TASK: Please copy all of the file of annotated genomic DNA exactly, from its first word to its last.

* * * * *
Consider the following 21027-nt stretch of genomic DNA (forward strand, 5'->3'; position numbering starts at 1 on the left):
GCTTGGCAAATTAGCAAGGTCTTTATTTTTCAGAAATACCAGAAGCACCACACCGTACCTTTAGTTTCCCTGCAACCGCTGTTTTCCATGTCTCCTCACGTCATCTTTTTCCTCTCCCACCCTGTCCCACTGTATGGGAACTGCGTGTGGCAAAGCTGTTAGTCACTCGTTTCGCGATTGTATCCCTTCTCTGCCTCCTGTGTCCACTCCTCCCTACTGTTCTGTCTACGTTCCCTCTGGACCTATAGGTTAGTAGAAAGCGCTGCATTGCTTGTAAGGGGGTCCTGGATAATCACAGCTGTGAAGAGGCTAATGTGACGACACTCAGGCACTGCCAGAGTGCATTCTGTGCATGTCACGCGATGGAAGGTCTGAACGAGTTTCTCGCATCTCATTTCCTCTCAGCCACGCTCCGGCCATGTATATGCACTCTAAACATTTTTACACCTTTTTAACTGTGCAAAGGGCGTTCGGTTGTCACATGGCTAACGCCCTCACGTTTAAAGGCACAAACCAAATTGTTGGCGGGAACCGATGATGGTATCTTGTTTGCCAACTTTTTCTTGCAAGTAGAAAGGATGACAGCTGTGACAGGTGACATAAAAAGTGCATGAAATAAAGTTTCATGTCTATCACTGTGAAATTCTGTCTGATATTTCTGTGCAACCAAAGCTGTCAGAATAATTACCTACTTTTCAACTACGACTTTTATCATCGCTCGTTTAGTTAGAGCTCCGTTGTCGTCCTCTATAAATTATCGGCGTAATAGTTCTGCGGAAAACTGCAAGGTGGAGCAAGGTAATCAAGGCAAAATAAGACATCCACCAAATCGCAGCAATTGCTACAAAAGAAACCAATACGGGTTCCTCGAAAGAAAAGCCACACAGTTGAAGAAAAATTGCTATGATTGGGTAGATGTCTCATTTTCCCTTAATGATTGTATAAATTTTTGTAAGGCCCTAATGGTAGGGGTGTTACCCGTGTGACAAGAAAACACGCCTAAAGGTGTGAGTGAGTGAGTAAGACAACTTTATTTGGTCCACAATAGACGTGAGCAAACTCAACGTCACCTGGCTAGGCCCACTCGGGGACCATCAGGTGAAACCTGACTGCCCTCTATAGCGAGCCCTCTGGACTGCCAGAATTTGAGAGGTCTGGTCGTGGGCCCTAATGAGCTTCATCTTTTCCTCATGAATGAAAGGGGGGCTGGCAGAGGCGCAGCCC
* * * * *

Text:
Consider the following 21027-nt stretch of genomic DNA (forward strand, 5'->3'; position numbering starts at 1 on the left):
GCTTGGCAAATTAGCAAGGTCTTTATTTTTCAGAAATACCAGAAGCACCACACCGTACCTTTAGTTTCCCTGCAACCGCTGTTTTCCATGTCTCCTCACGTCATCTTTTTCCTCTCCCACCCTGTCCCACTGTATGGGAACTGCGTGTGGCAAAGCTGTTAGTCACTCGTTTCGCGATTGTATCCCTTCTCTGCCTCCTGTGTCCACTCCTCCCTACTGTTCTGTCTACGTTCCCTCTGGACCTATAGGTTAGTAGAAAGCGCTGCATTGCTTGTAAGGGGGTCCTGGATAATCACAGCTGTGAAGAGGCTAATGTGACGACACTCAGGCACTGCCAGAGTGCATTCTGTGCATGTCACGCGATGGAAGGTCTGAACGAGTTTCTCGCATCTCATTTCCTCTCAGCCACGCTCCGGCCATGTATATGCACTCTAAACATTTTTACACCTTTTTAACTGTGCAAAGGGCGTTCGGTTGTCACATGGCTAACGCCCTCACGTTTAAAGGCACAAACCAAATTGTTGGCGGGAACCGATGATGGTATCTTGTTTGCCAACTTTTTCTTGCAAGTAGAAAGGATGACAGCTGTGACAGGTGACATAAAAAGTGCATGAAATAAAGTTTCATGTCTATCACTGTGAAATTCTGTCTGATATTTCTGTGCAACCAAAGCTGTCAGAATAATTACCTACTTTTCAACTACGACTTTTATCATCGCTCGTTTAGTTAGAGCTCCGTTGTCGTCCTCTATAAATTATCGGCGTAATAGTTCTGCGGAAAACTGCAAGGTGGAGCAAGGTAATCAAGGCAAAATAAGACATCCACCAAATCGCAGCAATTGCTACAAAAGAAACCAATACGGGTTCCTCGAAAGAAAAGCCACACAGTTGAAGAAAAATTGCTATGATTGGGTAGATGTCTCATTTTCCCTTAATGATTGTATAAATTTTTGTAAGGCCCTAATGGTAGGGGTGTTACCCGTGTGACAAGAAAACACGCCTAAAGGTGTGAGTGAGTGAGTAAGACAACTTTATTTGGTCCACAATAGACGTGAGCAAACTCAACGTCACCTGGCTAGGCCCACTCGGGGACCATCAGGTGAAACCTGACTGCCCTCTATAGCGAGCCCTCTGGACTGCCAGAATTTGAGAGGTCTGGTCGTGGGCCCTAATGAGCTTCATCTTTTCCTCATGAATGAAAGGGGGGCTGGCAGAGGCGCAGCCC